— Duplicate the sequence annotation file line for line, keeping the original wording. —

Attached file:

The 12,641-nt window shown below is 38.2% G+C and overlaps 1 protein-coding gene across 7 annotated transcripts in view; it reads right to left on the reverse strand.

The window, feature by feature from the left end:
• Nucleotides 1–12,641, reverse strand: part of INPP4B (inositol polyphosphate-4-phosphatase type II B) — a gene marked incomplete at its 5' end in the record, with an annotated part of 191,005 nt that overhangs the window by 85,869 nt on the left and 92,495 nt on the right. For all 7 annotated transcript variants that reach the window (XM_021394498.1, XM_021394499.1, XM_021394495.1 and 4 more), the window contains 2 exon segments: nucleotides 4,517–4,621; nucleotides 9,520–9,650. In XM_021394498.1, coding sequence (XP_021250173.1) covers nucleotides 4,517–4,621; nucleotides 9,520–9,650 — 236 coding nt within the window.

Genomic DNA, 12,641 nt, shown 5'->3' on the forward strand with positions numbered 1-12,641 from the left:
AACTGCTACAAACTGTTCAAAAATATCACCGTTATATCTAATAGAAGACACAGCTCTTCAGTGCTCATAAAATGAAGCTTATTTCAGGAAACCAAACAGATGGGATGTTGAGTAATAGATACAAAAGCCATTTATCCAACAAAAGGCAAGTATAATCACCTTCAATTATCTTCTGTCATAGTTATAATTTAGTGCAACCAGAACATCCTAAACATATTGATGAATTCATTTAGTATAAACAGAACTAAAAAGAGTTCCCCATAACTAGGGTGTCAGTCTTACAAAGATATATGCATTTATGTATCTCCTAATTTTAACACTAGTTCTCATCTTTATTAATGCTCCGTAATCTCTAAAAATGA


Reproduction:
The 12,641-nt window shown below is 38.2% G+C and overlaps 1 protein-coding gene across 7 annotated transcripts in view; it reads right to left on the reverse strand.

The window, feature by feature from the left end:
• Nucleotides 1–12,641, reverse strand: part of INPP4B (inositol polyphosphate-4-phosphatase type II B) — a gene marked incomplete at its 5' end in the record, with an annotated part of 191,005 nt that overhangs the window by 85,869 nt on the left and 92,495 nt on the right. For all 7 annotated transcript variants that reach the window (XM_021394498.1, XM_021394499.1, XM_021394495.1 and 4 more), the window contains 2 exon segments: nucleotides 4,517–4,621; nucleotides 9,520–9,650. In XM_021394498.1, coding sequence (XP_021250173.1) covers nucleotides 4,517–4,621; nucleotides 9,520–9,650 — 236 coding nt within the window.

Genomic DNA, 12,641 nt, shown 5'->3' on the forward strand with positions numbered 1-12,641 from the left:
AACTGCTACAAACTGTTCAAAAATATCACCGTTATATCTAATAGAAGACACAGCTCTTCAGTGCTCATAAAATGAAGCTTATTTCAGGAAACCAAACAGATGGGATGTTGAGTAATAGATACAAAAGCCATTTATCCAACAAAAGGCAAGTATAATCACCTTCAATTATCTTCTGTCATAGTTATAATTTAGTGCAACCAGAACATCCTAAACATATTGATGAATTCATTTAGTATAAACAGAACTAAAAAGAGTTCCCCATAACTAGGGTGTCAGTCTTACAAAGATATATGCATTTATGTATCTCCTAATTTTAACACTAGTTCTCATCTTTATTAATGCTCCGTAATCTCTAAAAATGA